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States will not be unobservant of its rights and interests, and will be neither unwilling nor unprepared to support the Hawaiian government in the faithful discharge of its treaty obligations.

At the expiration of the seven years' duration of this treaty of reciprocity, negotiations were opened for another treaty of similar import, so far as its main provisions were concerned. This was effected December 6, 1884, by a convention in which the treaty of 1875 was renewed for the further period of seven years; and, further, the King of the Hawaiian Islands granted to the United States the exclusive right to enter Pearl River, in the island of Oahu, and to establish there a coaling and repair station for the use of vessels of the United States. The ratification of this extension of the treaty was strenuously opposed by the sugar-refining interests of the United States and by Great Britain, that government contending that the granting of exclusive privileges in Pearl Harbor was in contravention of the Anglo-Hawaiian treaty, and “would infallibly lead to the loss of the independence of the Islands.” The opposition from both these sources was at length overcome; and the convention was finally ratified and proclaimed in November, 1887. This treaty was allowed to continue as it stood at the expiration of its term, no notice, since the close of its seven years of limitation, having been made looking toward that end. In the Fifty-fourth Congress, however, an earnest effort was made by a formidable party, apparently in the interest of the American sugar refiners, to secure abrogation; but the effort was unsuccessful, and the treaty, at the time of the annexation of the Hawaiian Islands to the territory of the United States in July, 1898, remained in full force.

DIPLOMATIC RELATIONS BEGUN.

The point of time at which the attention of the government of the United States was drawn to the Hawaiian Islands, and to the increasing interests of its citizens there, was almost exactly coeval with the establishment in the Islands of the American missions. The rapidly increasing commerce with the Islands, and the practical establishment there of a depot for supplies for whale-ships, and for transshipment of the product of those fisheries to home ports, had served to give America an important stake in the mid-Pacific, which our government recognized and prepared itself to preserve. On September 19, 1820, John C. Jones was appointed by President Monroe to be “ Agent of the United States for Commerce and Seamen " at the Hawaiian Islands. This office was practically that of consul, for to the duties of agent was added a general supervision of American interests in the Islands. Reports were made to the Department of State at Washington, from time to time, of matters touching American interests; and, at irregular intervals, reports were received from commanders of naval vessels of the United States, which occasionally touched at the Islands for fresh supplies and other purposes.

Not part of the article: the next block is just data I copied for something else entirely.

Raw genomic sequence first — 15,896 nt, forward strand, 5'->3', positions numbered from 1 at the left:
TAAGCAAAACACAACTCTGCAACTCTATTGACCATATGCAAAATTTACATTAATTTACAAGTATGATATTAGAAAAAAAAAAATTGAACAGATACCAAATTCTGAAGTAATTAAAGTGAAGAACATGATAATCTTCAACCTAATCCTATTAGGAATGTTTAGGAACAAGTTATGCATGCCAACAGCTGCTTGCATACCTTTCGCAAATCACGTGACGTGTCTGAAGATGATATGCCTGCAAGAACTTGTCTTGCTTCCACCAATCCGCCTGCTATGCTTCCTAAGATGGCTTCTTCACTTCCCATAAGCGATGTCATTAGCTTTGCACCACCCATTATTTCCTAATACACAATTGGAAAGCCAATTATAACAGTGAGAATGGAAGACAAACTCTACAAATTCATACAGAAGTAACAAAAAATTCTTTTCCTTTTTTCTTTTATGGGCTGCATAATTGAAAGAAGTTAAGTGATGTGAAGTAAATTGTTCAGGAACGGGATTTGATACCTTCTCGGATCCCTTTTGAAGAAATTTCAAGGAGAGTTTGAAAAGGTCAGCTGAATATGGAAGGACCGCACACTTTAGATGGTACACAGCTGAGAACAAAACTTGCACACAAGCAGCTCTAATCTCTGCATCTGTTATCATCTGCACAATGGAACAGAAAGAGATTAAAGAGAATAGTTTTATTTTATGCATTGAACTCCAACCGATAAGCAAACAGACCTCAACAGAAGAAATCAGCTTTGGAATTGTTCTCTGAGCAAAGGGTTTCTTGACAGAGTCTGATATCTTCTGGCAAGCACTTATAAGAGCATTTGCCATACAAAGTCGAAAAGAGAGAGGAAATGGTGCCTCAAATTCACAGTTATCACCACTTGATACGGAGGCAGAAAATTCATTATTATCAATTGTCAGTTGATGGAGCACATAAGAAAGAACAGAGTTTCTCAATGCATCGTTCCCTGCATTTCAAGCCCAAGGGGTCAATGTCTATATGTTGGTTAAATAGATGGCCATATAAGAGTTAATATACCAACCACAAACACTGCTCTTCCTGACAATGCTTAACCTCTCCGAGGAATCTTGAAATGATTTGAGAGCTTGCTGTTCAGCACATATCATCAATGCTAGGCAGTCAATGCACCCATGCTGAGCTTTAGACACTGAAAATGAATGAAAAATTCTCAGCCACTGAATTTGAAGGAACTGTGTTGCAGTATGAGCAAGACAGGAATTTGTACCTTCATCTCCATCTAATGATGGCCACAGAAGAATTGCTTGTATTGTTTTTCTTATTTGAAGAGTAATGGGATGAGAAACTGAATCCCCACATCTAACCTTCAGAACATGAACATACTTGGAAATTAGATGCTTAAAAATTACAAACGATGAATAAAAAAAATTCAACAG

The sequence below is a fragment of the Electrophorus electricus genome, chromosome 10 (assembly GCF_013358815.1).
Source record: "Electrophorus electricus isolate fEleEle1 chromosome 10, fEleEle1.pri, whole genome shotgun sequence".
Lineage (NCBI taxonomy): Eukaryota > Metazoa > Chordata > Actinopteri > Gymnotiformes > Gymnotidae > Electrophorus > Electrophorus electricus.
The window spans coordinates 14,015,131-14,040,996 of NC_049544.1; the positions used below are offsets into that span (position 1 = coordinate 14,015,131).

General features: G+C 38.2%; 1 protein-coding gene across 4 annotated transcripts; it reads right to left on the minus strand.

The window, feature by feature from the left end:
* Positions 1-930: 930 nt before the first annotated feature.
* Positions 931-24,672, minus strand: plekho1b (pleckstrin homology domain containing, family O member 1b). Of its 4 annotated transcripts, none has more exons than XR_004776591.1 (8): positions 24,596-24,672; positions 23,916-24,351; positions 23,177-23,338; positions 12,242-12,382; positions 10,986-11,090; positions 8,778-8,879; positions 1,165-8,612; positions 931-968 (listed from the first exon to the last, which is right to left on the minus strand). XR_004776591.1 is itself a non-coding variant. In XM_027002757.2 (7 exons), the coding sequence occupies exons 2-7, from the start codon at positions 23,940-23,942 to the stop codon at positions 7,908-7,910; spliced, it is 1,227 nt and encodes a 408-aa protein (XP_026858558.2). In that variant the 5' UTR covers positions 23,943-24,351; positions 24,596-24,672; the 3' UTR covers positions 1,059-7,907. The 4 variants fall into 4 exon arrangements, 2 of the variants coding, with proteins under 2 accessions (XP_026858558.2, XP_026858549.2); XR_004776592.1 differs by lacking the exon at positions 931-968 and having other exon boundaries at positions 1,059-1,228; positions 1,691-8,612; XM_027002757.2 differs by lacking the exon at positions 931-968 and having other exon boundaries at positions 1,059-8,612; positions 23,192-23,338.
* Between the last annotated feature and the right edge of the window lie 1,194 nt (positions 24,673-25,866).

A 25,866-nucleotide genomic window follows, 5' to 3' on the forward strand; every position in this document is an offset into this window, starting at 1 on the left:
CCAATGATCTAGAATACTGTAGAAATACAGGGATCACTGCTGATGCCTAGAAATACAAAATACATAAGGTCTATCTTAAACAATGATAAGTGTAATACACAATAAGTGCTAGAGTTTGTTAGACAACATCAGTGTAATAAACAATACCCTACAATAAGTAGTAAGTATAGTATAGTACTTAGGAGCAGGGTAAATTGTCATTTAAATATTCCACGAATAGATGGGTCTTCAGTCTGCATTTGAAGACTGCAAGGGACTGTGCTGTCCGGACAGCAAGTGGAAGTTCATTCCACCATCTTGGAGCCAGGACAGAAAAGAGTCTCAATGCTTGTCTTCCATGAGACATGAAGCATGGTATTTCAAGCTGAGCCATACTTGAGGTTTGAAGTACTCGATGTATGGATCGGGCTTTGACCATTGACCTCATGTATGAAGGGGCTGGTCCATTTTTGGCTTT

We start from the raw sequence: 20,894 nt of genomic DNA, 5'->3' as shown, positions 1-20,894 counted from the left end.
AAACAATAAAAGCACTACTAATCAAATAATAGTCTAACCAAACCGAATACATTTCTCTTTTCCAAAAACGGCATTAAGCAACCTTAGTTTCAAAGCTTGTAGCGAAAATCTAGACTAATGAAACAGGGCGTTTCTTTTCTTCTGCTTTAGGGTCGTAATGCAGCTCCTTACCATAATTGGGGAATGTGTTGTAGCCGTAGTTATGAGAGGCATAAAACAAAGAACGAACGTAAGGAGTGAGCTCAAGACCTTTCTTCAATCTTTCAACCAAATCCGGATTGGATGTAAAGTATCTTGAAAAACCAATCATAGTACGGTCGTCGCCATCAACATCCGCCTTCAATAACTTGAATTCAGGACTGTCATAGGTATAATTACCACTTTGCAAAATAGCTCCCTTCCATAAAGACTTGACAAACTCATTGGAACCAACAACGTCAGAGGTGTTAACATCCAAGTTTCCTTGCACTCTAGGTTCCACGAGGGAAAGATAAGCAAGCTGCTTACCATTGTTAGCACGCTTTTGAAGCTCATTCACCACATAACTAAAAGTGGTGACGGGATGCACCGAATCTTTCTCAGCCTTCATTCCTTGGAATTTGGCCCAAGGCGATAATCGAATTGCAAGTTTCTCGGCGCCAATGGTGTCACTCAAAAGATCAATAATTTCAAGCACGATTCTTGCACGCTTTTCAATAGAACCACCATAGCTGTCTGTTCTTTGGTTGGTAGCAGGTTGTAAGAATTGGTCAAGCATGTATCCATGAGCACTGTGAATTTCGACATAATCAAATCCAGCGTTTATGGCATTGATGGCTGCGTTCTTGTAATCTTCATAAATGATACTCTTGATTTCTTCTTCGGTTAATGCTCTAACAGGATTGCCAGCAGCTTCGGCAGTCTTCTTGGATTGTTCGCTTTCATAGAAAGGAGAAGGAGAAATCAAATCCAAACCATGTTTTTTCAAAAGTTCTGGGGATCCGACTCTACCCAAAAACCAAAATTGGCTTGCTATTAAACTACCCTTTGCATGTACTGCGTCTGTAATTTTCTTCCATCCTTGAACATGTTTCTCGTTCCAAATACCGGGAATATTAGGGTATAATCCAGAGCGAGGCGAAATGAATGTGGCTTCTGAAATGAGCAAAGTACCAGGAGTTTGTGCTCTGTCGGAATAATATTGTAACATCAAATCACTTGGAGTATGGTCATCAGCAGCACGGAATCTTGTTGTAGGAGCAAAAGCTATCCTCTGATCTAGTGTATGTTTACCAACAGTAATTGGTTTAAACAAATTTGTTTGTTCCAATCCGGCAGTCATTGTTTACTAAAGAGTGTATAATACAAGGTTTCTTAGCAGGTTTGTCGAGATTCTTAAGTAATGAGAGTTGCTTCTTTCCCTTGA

In the autumn of 1823 the king, Liholiho, determined that he would go forth from his island kingdom, and see something of the great world of which he had been told so much. In October of that year, in company with his queen, Kamamalu, and attended by a retinue, he set sail in the English ship L'Aigle. His view of his native islands as they faded from his sight beyond the horizon was his last.

In May, 1824, the royal party landed in England; and their majesties were treated with great consideration by George IV. A sudden and severe attack of measles seized both king and queen, and in July of the same year the deaths of both occurred. Their bodies were enclosed in coffins of lead, encased in wood, and covered with crimson velvet, and conveyed to their island home in the frigate Blonde, commanded by Lord Byron, a cousin of the poet.

The younger brother of Liholiho, named Kauikeaouli, then eleven years of age, succeeded to the throne, in accordance with the will of the late king, prudently executed just before his departure from home. The executive authority, however, was to rest for a time in the hands of the dowager queen, Kaahumanu, second in rank in the kingdom, and Kalaimoku, otherwise known as “William Pitt,” the prime minister. After a few years, however, Kauikeaouli assumed full authority in the kingdom, under the title of Kamehameha III. It was during the period of his guardianship that the first formal visit was made to these Islands of a naval vessel flying the American flag. This was the United States steamship Peacock, Captain Thomas ap Catesby Jones, which dropped anchor in the harbor of Honolulu in the year 1826. This call of the Peacock was in pursuance of instructions received in May, 1825, by Commodore Hull, then in command of the Pacific squadron. The instructions from Washington, which were received by him at Callao, Peru, were to the effect that a naval vessel should proceed to Honolulu on a visit of friendly inspection, to re

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